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Let $V:R^d\to R_+$ be with a compact support. The Schrödinger operator $H_a=-\Delta - a V$ acting in $L^2(R^d)$ has then (at most) finitely many negative eigenvalues. Denote the number of negative eigenvalues by $N(a)$, then one has clearly $N(a)\to+\infty$ for $a\to+\infty$, and there exists a sequence of critical coupling constants $(a_n)$ at which $a\mapsto N(a)$ has jumps.

My question is as follows:

Assume that $a=b$ is not critical, i.e. that $a\mapsto N(a)$ is constant for $a\in(b-\epsilon,b+\epsilon)$. Does it follow that the equation $(-\Delta-b V)u=0$ has no non-trivial bounded solutions? Maybe the "boundedness" should be understood is a suitable sense ("not growing very fast" or "suitably decaying decaying at infinity") depending on the dimension $d$.

Informally, the question is: how to characterize the critical values of $a$ in terms of the solutions of $(-\Delta-a V)u=0$. I am mostly interested in the case $d=2$.

I suspect that the answer should be well known but I do not manage to find a text saying it explicitly.

Update. For $d=1$ the answer by Christian Remling seems to be OK.

My impression that I have another method which works for $d=1,2$, at least if the potential is not very bad (see below).

Denote $h_a(u,u)=\int |\nabla u|^2 - a \int V u^2$ the quadratic form for $H_a$. Assume that for some $b$ we have two properties:

1) there are exactly $n$ negative eigenvalues (to be denoted by $\lambda_j$ with $u_j$ the respective eigenfunctions, which are supposed orthonormalized)

2) there is a non-zero bounded solution $u$ to $-\Delta u-bVu=0$.

We want to show that for every $a>b$ the operator $H_a$ has at least $n+1$ eigenvalues. By the min-max principle, it is sufficient to find $n+1$ functions $v_j$ such that the matrix $A_a=h_a(v_j,v_k)$ is negative definite.

We take $v_j=u_j$, $j=1,\dots,n$, and $v_{n+1}= \varphi u$, where $\varphi$ is a cut-off function whose support tends to the whole space, to be determined later. Then the matric $A_a$ takes the form $$ A_a=\begin{pmatrix} \lambda_1 & 0 &\dots & 2 \int u\nabla\varphi\nabla u_1+\int \Delta\varphi u u_1\\ 0 & \lambda_2 &\dots & 2 \int u\nabla\varphi\nabla u_2+\int \Delta\varphi u u_2\\ \dots\\ \dots&&& \int u^2 |\nabla \varphi|^2 \end{pmatrix} - (a-b) (\int V u_j u_k) $$

The functions $u_j$ are linearly idependent (in fact , $u_j$ and $u$ are linearly independent at any open set) and if the support of $\varphi$ covers that of $V$, and if $V$ is strictly positive on an open set, then the second matrix (which is substracted) is postivie definite (at it is a Gram matrix). Therefore, it is sufficient to find a cut-off function such that all $\varphi$-terms become very small, but this is quite standard:

For $d=2$: one takes a smooth $\chi$ on $R$ with $\chi(t)=1$ for $t\le 1$ and $\chi(t)=0$ for $t\ge 2$, and sets $\varphi(x)=\chi(\varepsilon \ln |x|)$ and sends $\varepsilon$ to $0$.

For $d=1$ one can take simply $\varphi(x)=\chi(\varepsilon |x|)$.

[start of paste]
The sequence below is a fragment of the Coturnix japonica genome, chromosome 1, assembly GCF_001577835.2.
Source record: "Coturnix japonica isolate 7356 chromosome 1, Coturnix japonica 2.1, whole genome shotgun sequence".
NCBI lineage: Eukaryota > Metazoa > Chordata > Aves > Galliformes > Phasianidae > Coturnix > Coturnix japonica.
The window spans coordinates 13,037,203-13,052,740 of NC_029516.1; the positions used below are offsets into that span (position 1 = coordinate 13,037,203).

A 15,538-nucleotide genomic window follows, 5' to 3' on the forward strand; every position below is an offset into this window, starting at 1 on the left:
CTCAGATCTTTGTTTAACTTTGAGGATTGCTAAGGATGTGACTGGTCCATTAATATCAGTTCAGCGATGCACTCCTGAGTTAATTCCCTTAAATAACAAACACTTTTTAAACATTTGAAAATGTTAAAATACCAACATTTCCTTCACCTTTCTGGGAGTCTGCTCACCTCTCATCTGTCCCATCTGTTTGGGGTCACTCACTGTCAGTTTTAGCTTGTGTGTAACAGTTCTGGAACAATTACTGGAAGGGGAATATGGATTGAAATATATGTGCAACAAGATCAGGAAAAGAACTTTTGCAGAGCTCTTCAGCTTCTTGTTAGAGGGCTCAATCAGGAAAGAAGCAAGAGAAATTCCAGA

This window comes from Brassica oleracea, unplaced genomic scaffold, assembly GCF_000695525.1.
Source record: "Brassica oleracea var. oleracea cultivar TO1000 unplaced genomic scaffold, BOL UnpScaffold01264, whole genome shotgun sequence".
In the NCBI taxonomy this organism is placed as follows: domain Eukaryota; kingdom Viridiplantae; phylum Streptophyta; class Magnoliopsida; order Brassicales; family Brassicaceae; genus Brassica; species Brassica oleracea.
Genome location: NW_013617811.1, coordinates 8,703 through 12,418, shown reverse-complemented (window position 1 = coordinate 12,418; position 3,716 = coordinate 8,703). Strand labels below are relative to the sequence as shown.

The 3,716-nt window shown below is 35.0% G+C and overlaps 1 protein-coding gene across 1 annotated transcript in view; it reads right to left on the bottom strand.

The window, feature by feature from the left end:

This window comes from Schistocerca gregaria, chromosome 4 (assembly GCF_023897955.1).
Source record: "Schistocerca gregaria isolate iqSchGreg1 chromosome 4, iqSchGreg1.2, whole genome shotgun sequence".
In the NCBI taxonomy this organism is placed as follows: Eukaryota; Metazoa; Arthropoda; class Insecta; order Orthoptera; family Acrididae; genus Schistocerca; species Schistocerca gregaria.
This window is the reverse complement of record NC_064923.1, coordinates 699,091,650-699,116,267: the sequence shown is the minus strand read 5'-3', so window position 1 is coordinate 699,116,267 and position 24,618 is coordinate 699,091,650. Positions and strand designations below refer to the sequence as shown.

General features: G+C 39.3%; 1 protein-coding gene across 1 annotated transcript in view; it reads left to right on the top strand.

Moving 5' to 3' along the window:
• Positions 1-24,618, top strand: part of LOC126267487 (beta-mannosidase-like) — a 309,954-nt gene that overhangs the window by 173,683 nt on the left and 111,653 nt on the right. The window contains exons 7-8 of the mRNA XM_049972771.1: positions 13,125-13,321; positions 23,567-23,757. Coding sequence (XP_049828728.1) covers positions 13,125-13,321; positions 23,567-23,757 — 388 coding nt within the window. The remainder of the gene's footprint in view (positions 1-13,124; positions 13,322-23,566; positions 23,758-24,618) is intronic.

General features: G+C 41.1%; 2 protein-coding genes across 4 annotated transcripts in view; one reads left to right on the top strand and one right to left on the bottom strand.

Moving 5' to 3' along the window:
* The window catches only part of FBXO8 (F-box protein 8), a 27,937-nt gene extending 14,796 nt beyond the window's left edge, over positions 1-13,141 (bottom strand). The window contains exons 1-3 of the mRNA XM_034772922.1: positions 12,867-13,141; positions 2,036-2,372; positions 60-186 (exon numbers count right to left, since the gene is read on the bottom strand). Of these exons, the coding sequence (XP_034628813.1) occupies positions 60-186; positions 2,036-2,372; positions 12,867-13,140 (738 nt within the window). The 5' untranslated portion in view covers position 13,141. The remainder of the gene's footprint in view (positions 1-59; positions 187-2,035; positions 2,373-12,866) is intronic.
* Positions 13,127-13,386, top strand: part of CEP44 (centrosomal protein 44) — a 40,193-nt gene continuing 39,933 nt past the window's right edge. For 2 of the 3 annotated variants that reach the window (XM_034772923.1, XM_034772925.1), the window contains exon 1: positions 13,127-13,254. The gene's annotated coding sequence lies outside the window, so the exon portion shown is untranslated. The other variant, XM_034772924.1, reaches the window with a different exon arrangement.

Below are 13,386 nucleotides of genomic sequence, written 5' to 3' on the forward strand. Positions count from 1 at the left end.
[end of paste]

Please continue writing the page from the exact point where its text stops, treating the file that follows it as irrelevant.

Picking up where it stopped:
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Update: To elaborate some on my discussion with Willie in the comments, I think I can now do this in $d=1$, and this is perhaps more interesting than the original answer.

$-u''-aVu=0$ has a bounded solution if and only if $N(a+)-N(a-)=1$.

To prove this, notice that a solution $u$ will be bounded precisely if $u'(-L)=u'(L)=0$, and here I can take any $L>0$ that is large enough so that $(-L,L)$ contains the support of $V$.

In other words, we obtain a bounded solution if and only if $0$ is an eigenvalue of $-d^2/dx^2-aV$ on $[-L,L]$ with Neumann boundary conditions. As we increase $a$, the Neumann eigenvalues $E_j(L,a)$ decrease strictly, so we already almost have what we want: there is a bounded solution if and only if $N_L(a)$ jumps at $a$, and here $N_L$ now counts the Neumann eigenvalues of the problem on $[-L,L]$.

To finish the proof, we need to show that $E_j(L,a)\to E_j(a)$ as $L\to\infty$ (and thus also $N_L\to N$). This is routine: we have that $E_j(L)\le E_j$, by min-max for the quadratic forms. To show that $E_j- E_j(L)\to 0$, we can also use min-max (observe that a normed solution with zero derivatives at $\pm L$ must be close to the decaying exponential outside the support of $V$, so a Neumann eigenfunction is a good test function for the whole line problem also after making it smooth near $\pm L$).


Original answer: No. Let me do this in dimension $d=3$. Then $N(a)=0$ for all small $a>0$; see here. If $V$ is also spherically symmetric, then we can separate variables. A solution of the form $u=u(r)$ will satisfy $-(1/r^2)(r^2u')'+Vu=0$, and if we introduce $ru=y$, then this becomes $-y''+V(r)y=0$ (and now we need the solution with $y(0)=0$).

Once we're beyond the support of $V$, the general solution is $y=a+br$, so $u=y/r$ is bounded automatically.

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  • $\begingroup$ I also thought about this example (this is why I said that "boundedness" should probably not be understood literally). Can one replace boundedness by some suitable behavior at infinity? $\endgroup$ – poupy May 13 '16 at 17:49
  • $\begingroup$ @poupy: in your original question, do you mean "not decaying very fast" instead of "not growing very fast"? $\endgroup$ – Willie Wong May 13 '16 at 18:15
  • $\begingroup$ @Willie Wong: I do not know what is the right class of functions. $\endgroup$ – poupy May 13 '16 at 18:21
  • $\begingroup$ @poupy: I only ask because "not growing very fast" is weaker than bounded, so Christian example would still apply. $\endgroup$ – Willie Wong May 13 '16 at 18:38
  • $\begingroup$ I got it, thanks. I edited the question. Actually my question is rather: is there a reasonable class of functions for which the asssertion is true? $\endgroup$ – poupy May 13 '16 at 18:40

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